A dark teenage comedy-drama series soundtracked by the introverted guitarist from one of the most famous bands from the 90s on paper is a match made in heaven. In reality, it’s not far off that, with Graham Coxon providing a fiercely clever and engaging tribute to hit series The End of the F***ing World. Context, as I have noted before, can be vital to appreciating and understanding an album, but with a soundtrack and score it is near integral. Sure, even if you haven’t watched the series you will enjoy this release from Coxon, but I recommend you watch the series first.
SPOILER ALERT: Please jump to the next paragraph if you want to avoid all spoilers, but this short overview of the series will be a useful reference point. The series follows two outcast teenagers from the South of England, James and Alyssa, who both have serious faults and issues that haunt their lives. James, a self-diagnosed psychopath, has a troubling past who kills animals for entertainment with a dangerous intention and desire involving Alyssa, whilst Alyssa’s home life is awkward, disturbing and in places vulgar. The two set out on a mission to flee their homes and run away together. Getting themselves into various incriminating situations, the two find comfort and frustration in each other, finally realising that all they believe they truly need is each-other.
Coxon’s role is to document and compliment this romance that flirts and indulges in risk, crime and danger whilst maintaining a charming youthfulness that the central characters present. In the series, we are first introduced to Coxon’s accompaniment around four minutes into the first episode when Alyssa purposely smashes her phone in the school canteen. As she gets up to walk over to James for the first time, Angry Me is played, mimicking her emotion and action. Whilst the lyrics here, as throughout the soundtrack, are simplistic and straightforward, they nonetheless represent the characters so well. They’re both slightly strange but to the point, as are James and Alyssa in the series.
We are reintroduced to Coxon in the second episode with a snippet of Walking All Day. The sepia-soaked track has a warm campfire feel with a nostalgic sing-along melody and tambourine. The additional slide guitar, whispering and female harmony only adds to this sense of juvenile fun whilst the lyrics add a sense of teenage rebellion and perspective, “Talk to me / It’s so crappy / Ignore me, I’m being sappy, over me.” Structurally simplistic and rarely deviating from three chords, Coxon proves that sometimes stripping back to basics is all that is needed for an amusing and catchy track.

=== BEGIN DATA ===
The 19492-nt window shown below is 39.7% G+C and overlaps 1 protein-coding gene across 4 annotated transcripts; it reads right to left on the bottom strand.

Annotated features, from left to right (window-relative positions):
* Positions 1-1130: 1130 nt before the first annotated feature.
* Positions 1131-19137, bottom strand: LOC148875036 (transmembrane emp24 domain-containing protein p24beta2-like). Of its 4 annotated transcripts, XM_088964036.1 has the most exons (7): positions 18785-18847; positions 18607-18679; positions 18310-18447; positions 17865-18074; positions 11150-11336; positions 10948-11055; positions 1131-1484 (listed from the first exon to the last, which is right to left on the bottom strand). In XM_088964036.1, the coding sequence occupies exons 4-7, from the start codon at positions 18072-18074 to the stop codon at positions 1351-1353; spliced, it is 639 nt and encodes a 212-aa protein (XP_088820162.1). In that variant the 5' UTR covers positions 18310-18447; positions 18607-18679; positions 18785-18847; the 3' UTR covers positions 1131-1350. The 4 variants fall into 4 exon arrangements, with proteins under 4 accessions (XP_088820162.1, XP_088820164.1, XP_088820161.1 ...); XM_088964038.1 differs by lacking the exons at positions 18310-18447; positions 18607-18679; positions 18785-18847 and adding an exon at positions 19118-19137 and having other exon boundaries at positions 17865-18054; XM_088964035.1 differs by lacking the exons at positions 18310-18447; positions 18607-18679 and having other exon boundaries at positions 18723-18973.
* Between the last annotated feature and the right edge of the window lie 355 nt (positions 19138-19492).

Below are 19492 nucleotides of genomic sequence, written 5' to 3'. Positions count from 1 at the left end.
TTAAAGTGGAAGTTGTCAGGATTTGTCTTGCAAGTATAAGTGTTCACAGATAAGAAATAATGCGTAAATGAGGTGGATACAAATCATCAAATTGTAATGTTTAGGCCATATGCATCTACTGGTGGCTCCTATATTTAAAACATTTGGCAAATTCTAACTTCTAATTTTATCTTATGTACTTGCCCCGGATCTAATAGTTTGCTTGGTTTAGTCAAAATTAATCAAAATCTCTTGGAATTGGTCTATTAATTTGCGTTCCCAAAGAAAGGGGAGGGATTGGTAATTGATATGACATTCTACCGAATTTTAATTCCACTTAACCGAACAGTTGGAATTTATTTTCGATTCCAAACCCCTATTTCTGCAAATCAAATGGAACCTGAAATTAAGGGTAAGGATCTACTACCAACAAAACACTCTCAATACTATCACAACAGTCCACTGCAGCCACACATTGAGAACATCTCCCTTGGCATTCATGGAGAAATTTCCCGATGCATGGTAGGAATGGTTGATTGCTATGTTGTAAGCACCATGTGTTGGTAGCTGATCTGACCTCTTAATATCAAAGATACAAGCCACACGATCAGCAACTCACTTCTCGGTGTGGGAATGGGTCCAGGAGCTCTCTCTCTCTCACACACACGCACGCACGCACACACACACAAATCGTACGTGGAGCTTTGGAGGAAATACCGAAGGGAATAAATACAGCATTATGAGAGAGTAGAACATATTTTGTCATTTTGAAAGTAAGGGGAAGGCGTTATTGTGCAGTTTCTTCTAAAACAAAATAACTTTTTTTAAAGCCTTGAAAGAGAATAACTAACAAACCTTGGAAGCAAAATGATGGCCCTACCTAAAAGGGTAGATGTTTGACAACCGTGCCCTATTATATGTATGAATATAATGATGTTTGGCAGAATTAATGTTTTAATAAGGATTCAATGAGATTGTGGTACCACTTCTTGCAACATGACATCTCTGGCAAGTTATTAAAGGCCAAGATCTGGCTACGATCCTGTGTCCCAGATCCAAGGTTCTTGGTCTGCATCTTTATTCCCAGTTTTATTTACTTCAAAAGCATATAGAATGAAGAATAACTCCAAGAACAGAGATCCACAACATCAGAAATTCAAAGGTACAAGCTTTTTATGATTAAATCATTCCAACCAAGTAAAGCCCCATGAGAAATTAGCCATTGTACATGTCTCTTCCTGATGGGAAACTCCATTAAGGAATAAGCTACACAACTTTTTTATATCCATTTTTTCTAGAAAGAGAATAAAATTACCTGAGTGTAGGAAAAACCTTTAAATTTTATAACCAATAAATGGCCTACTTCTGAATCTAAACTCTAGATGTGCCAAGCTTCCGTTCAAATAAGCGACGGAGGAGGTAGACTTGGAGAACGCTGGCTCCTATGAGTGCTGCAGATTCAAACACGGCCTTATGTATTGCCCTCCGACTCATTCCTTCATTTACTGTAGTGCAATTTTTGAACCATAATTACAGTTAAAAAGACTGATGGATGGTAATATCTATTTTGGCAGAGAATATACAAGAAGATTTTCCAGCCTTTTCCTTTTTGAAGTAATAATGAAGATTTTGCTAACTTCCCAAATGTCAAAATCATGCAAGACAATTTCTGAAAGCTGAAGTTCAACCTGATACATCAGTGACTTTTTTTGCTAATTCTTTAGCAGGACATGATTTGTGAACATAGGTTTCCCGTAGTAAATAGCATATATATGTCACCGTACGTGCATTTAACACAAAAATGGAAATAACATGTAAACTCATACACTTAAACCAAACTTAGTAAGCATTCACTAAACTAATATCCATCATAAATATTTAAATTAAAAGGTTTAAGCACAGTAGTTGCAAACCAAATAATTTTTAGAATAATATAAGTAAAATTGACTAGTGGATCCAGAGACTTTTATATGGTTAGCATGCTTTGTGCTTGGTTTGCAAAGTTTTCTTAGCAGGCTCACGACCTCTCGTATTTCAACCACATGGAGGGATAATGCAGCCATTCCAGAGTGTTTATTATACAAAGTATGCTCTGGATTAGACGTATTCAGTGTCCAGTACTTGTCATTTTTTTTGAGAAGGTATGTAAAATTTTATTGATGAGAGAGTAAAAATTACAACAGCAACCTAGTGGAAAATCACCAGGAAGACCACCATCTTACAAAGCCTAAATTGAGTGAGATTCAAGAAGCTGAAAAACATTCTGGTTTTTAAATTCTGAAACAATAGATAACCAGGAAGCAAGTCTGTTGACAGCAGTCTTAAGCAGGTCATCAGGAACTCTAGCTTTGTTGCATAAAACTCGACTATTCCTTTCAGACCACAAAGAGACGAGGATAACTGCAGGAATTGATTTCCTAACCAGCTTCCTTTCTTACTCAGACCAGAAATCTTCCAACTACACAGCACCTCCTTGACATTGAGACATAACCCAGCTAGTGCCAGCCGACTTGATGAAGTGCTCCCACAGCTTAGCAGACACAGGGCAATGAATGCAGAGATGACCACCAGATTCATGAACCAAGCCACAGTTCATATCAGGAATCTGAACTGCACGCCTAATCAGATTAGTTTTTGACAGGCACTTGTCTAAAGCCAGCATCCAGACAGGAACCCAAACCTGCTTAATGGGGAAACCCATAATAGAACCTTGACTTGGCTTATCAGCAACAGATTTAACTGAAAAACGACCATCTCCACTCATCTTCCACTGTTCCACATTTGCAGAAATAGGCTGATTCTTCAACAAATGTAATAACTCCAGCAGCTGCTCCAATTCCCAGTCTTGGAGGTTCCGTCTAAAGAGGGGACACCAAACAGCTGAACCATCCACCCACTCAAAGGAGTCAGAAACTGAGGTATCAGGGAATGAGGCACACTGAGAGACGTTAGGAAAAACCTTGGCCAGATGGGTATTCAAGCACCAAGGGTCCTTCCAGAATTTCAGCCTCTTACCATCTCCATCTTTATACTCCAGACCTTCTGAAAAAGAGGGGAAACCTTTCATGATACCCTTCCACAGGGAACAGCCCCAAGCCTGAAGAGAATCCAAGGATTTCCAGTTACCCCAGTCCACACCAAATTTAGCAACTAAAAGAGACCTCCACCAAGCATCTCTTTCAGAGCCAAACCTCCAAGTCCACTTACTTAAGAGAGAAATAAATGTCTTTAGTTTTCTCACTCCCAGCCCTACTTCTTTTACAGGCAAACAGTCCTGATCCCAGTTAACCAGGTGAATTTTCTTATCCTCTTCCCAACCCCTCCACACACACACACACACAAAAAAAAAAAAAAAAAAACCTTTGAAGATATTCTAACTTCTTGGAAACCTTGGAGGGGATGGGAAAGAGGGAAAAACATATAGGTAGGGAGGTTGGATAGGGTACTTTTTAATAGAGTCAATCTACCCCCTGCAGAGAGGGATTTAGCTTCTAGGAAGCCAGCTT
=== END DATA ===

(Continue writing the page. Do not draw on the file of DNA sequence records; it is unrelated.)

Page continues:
As the soundtrack progresses the musicality develops in complexity, moving away from the softer and more innocent feel of the earlier tracks. Whilst Walking All Day and Angry Me may carry dark undertones, they retain a charming immaturity, whilst musical depth begins to reveal itself on Bus Stop. Flanged guitar, thunderous electric arpeggios and sustained instrumentals encourage a real tension, complimenting the lyricism of “walk a fine line, don’t follow me, don’t talk to me”. On The Prowl is another gleaming example of the albums development with an Iggy Pop inspired vocal lacing on top of overdriven guitar in a punk-esque manner, deviating entirely from the earlier tracks.
Instrumentals add another layer to the soundtrack and are executed brilliantly. Whilst these serve greater purpose in the series itself, they nonetheless retain importance in the soundtrack, adding character and variation. A-typical of a Coxon album, Flashback, The Beach and The Snare reveal his ability to convert stories and scenes into vivid, imaginative and sincere compositions, whilst not deploying traditional soundtrack instrumentations. Continuing to use predominantly guitar, bass and drums, Coxon is clearly not presenting himself as the next Zimmer or Williams, nor should he; by sticking to what he knows best the finish is pleasing enough, playing it safe here remains exciting.
Despite being his first soundtrack, Coxon comes forward with a release so confident and well executed it could be his tenth. Deploying all of his experience and knowledge from his time with Blur and from his solo work, he creates an honest and wholesome partner for the series with standalone tracks and moments that even if divorced from the series are notably superb. This album is diverse in influences, with elements of Mexican (Lucifer’s Behind Me), punk and folk sounds, yet it somehow magnificently stays unified as a gorgeously rich piece, ensuring both continuity throughout the album and first-rate reflections of the series.
Picks:Lucifer’s Behind Me, There’s Something In The Way That You Cry, Bus Stop